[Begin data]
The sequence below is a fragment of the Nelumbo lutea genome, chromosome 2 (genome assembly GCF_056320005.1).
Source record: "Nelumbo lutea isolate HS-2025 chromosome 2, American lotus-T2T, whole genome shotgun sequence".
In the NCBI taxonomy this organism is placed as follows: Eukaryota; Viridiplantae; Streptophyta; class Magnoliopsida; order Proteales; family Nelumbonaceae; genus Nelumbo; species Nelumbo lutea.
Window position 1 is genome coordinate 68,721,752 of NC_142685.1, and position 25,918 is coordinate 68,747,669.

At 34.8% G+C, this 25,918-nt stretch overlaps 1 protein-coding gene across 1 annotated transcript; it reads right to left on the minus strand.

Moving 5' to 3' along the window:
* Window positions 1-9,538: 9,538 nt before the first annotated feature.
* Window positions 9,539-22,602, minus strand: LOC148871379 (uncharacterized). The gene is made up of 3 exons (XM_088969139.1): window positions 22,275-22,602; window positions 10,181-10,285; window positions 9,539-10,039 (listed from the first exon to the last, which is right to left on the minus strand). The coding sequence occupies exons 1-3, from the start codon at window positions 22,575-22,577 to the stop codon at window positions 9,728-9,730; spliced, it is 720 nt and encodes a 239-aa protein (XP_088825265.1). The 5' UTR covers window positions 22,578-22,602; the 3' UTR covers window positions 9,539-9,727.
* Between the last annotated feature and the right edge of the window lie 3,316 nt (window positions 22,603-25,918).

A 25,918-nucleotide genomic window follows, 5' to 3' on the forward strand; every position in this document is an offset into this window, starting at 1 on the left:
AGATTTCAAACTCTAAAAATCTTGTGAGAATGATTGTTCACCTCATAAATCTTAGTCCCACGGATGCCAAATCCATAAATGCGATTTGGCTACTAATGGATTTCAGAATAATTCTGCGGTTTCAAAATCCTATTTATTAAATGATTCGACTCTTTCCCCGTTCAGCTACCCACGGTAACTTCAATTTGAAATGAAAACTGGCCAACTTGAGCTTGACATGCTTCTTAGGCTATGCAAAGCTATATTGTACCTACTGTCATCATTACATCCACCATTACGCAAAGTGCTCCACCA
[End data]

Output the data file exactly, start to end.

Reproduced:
The sequence below is a fragment of the Nelumbo lutea genome, chromosome 2 (genome assembly GCF_056320005.1).
Source record: "Nelumbo lutea isolate HS-2025 chromosome 2, American lotus-T2T, whole genome shotgun sequence".
In the NCBI taxonomy this organism is placed as follows: Eukaryota; Viridiplantae; Streptophyta; class Magnoliopsida; order Proteales; family Nelumbonaceae; genus Nelumbo; species Nelumbo lutea.
Window position 1 is genome coordinate 68,721,752 of NC_142685.1, and position 25,918 is coordinate 68,747,669.

At 34.8% G+C, this 25,918-nt stretch overlaps 1 protein-coding gene across 1 annotated transcript; it reads right to left on the minus strand.

Moving 5' to 3' along the window:
* Window positions 1-9,538: 9,538 nt before the first annotated feature.
* Window positions 9,539-22,602, minus strand: LOC148871379 (uncharacterized). The gene is made up of 3 exons (XM_088969139.1): window positions 22,275-22,602; window positions 10,181-10,285; window positions 9,539-10,039 (listed from the first exon to the last, which is right to left on the minus strand). The coding sequence occupies exons 1-3, from the start codon at window positions 22,575-22,577 to the stop codon at window positions 9,728-9,730; spliced, it is 720 nt and encodes a 239-aa protein (XP_088825265.1). The 5' UTR covers window positions 22,578-22,602; the 3' UTR covers window positions 9,539-9,727.
* Between the last annotated feature and the right edge of the window lie 3,316 nt (window positions 22,603-25,918).

A 25,918-nucleotide genomic window follows, 5' to 3' on the forward strand; every position in this document is an offset into this window, starting at 1 on the left:
AGATTTCAAACTCTAAAAATCTTGTGAGAATGATTGTTCACCTCATAAATCTTAGTCCCACGGATGCCAAATCCATAAATGCGATTTGGCTACTAATGGATTTCAGAATAATTCTGCGGTTTCAAAATCCTATTTATTAAATGATTCGACTCTTTCCCCGTTCAGCTACCCACGGTAACTTCAATTTGAAATGAAAACTGGCCAACTTGAGCTTGACATGCTTCTTAGGCTATGCAAAGCTATATTGTACCTACTGTCATCATTACATCCACCATTACGCAAAGTGCTCCACCA